One of her photographs came to be a key factor in the discovery of the DNA structure, but not in the way you would expect. Rosalind’s coworker, Maurice Wilkins, showed this photo to James Watson without her knowledge. Watson and his partner Francis Crick were already looking at the structure of the DNA, but her photo concluded their research. Watson and Crick went on to win a Nobel prize for their discovery but Rosalind was not included.


The lack of official mention of Rosalind in both the published article and in Nobel Prize spheres made many people keen to praise the work she had done. In honour of her role in science and medicine, the Finch University of Health Sciences/The Chicago Medical School changed its name to the Rosalind Franklin University of Medicine and Science in 2004.

Brigitte Baptiste

Brigitte Baptiste, from Colombia, is one of the top environmental experts in her country. Working in ecology, she has published many articles and books, and served as Director for the Alexander von Humboldt Biological Resources Research Institute. Brigitte’s work focuses on social aspects of conservation, rural development and the inclusion of biodiversity in land management practices. 


Advocating for ecology and the planet in Colombia can be dangerous – it is the most dangerous country in the world for environmental activists. Additionally, Brigitte’s transparency and advocacy for gender diversity and transgender rights continues to represent the LGBTQ community in Colombia and worldwide.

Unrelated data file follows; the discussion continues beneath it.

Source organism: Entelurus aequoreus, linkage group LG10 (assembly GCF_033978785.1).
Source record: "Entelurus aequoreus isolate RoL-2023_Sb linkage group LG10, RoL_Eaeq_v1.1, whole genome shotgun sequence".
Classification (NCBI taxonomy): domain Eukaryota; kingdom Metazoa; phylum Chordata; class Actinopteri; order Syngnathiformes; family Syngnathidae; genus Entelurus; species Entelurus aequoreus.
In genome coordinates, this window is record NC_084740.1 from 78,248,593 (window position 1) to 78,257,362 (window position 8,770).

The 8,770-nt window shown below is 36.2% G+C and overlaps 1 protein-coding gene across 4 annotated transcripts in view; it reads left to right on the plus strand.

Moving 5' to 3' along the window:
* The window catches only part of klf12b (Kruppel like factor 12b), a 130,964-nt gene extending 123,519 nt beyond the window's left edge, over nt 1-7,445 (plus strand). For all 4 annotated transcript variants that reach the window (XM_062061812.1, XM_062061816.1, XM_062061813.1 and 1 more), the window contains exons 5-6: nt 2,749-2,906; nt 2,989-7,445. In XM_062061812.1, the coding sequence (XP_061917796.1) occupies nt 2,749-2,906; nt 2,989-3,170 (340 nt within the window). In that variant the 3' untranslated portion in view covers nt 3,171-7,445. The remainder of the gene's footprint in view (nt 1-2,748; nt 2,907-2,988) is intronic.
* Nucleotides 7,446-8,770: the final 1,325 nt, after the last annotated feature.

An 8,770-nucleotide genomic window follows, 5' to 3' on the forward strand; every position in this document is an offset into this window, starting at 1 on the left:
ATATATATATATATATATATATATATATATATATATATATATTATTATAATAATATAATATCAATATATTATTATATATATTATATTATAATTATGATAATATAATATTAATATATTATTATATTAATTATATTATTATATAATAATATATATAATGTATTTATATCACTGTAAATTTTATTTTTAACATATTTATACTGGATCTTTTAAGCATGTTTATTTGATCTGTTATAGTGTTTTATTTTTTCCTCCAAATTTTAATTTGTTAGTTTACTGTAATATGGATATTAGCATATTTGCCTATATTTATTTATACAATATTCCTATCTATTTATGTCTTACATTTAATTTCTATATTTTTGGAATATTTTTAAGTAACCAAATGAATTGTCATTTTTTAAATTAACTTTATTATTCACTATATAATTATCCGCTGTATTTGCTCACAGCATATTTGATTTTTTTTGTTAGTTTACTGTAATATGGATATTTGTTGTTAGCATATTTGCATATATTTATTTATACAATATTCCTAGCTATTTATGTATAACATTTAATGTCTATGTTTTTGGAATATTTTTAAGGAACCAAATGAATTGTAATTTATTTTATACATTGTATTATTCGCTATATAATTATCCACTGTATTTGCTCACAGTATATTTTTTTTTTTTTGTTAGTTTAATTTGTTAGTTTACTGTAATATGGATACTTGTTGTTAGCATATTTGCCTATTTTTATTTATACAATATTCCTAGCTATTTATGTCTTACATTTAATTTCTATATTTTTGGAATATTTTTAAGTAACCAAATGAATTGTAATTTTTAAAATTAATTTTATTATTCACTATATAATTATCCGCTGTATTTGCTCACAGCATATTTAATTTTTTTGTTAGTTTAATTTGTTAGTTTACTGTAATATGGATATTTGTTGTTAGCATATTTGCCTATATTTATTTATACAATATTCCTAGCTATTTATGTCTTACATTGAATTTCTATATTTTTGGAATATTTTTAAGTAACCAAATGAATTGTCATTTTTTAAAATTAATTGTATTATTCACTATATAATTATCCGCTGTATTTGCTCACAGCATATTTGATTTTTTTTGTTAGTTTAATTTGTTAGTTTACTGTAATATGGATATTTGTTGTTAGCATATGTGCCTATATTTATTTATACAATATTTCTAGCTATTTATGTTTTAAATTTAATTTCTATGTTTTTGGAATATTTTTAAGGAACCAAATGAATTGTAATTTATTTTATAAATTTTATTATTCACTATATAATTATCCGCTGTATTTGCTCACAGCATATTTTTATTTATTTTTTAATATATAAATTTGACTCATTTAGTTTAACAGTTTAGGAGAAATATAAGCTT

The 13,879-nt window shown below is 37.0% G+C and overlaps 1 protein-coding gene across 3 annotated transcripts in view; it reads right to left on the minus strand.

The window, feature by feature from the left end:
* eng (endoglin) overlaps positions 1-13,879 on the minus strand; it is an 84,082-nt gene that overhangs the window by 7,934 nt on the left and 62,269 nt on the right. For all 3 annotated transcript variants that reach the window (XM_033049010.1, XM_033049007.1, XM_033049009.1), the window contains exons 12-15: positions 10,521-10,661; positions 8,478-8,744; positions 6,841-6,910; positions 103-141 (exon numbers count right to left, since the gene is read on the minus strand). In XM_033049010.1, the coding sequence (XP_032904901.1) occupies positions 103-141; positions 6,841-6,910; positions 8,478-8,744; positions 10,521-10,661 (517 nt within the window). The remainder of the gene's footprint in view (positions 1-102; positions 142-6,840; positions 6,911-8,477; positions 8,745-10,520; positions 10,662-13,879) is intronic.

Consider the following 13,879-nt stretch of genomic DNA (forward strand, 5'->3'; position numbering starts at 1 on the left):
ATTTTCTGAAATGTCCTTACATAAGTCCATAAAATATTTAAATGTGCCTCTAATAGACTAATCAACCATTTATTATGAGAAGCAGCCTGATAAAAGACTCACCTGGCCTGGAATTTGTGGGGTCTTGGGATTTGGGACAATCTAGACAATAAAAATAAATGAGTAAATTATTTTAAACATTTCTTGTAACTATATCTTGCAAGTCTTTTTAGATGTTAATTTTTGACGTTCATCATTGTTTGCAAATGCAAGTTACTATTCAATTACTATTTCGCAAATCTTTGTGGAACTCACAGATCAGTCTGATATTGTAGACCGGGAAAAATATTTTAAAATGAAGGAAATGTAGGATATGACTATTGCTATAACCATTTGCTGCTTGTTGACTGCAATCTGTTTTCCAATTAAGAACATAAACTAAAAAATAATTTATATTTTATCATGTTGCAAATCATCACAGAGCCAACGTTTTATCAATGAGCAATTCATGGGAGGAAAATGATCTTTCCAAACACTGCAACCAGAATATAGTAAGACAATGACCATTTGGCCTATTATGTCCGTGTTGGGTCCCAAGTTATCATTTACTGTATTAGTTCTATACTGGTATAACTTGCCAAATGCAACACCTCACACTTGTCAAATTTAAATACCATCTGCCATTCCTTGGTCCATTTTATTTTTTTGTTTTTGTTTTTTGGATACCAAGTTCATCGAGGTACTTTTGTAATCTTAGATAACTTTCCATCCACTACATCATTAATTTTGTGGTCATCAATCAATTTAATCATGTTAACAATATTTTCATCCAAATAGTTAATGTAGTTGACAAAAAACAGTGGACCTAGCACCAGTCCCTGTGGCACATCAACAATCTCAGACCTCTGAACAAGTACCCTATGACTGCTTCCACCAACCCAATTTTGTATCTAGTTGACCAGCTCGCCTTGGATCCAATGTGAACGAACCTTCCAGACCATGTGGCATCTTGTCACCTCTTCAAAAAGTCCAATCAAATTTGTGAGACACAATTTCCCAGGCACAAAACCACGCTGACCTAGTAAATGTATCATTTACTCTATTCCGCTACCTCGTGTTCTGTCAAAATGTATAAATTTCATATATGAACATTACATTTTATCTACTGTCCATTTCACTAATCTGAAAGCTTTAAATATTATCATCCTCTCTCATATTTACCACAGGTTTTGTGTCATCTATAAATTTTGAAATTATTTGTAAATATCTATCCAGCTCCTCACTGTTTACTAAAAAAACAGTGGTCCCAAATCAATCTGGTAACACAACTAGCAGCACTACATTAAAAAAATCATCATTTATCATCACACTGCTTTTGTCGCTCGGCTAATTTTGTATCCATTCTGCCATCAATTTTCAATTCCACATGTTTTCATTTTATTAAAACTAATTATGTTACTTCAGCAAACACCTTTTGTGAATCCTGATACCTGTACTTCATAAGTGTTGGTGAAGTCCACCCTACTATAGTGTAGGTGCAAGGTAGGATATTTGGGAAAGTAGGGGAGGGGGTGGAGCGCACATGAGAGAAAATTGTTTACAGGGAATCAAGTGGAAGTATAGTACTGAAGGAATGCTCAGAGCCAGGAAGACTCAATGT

You can read more about Brigitte and her work here.

Jane Goodall

Dr Jane Goodall is a renowned primatologist and environmental advocate, who also supports young women around the world to access education and healthcare. Image Credit: Wikimedia Commons.


Jane Goodall is a world renowned conservationist and advocate for chimpanzees. From a young age, she was intrigued by animal behaviour and courageously went to study chimpanzees in Tanzania at the age of 26. By observing their behaviour and integrating into their society,  she discovered that chimpanzees, like humans, use tools: for example, utilising stems of grass as fishing rods to catch termites. For her work, she was the eighth person to be accepted into Cambridge without an undergraduate degree, starting a PhD in ethology. After graduating, Jane set up a research centre in Gombe (the Jane Goodall Institute), furthering knowledge of these incredible primates and supporting local communities.


A career in the natural sciences (or any STEM field!) is an exciting challenge, and thanks to the contributions of many incredible women before us, the field is becoming increasingly accessible to all. This International Women’s Day, we encourage all of you to raise a glass in celebration of women, past and present, who are changing the game for all of us.

About the author: Emma Nord is from Sweden but is currently a student at University of York, doing a MSc in Environmental Science and Management. Her interests are conservation, ecosystems and nature based solutions. When she is not reading or writing she enjoys going for long hikes, ballroom dancing and wild swimming.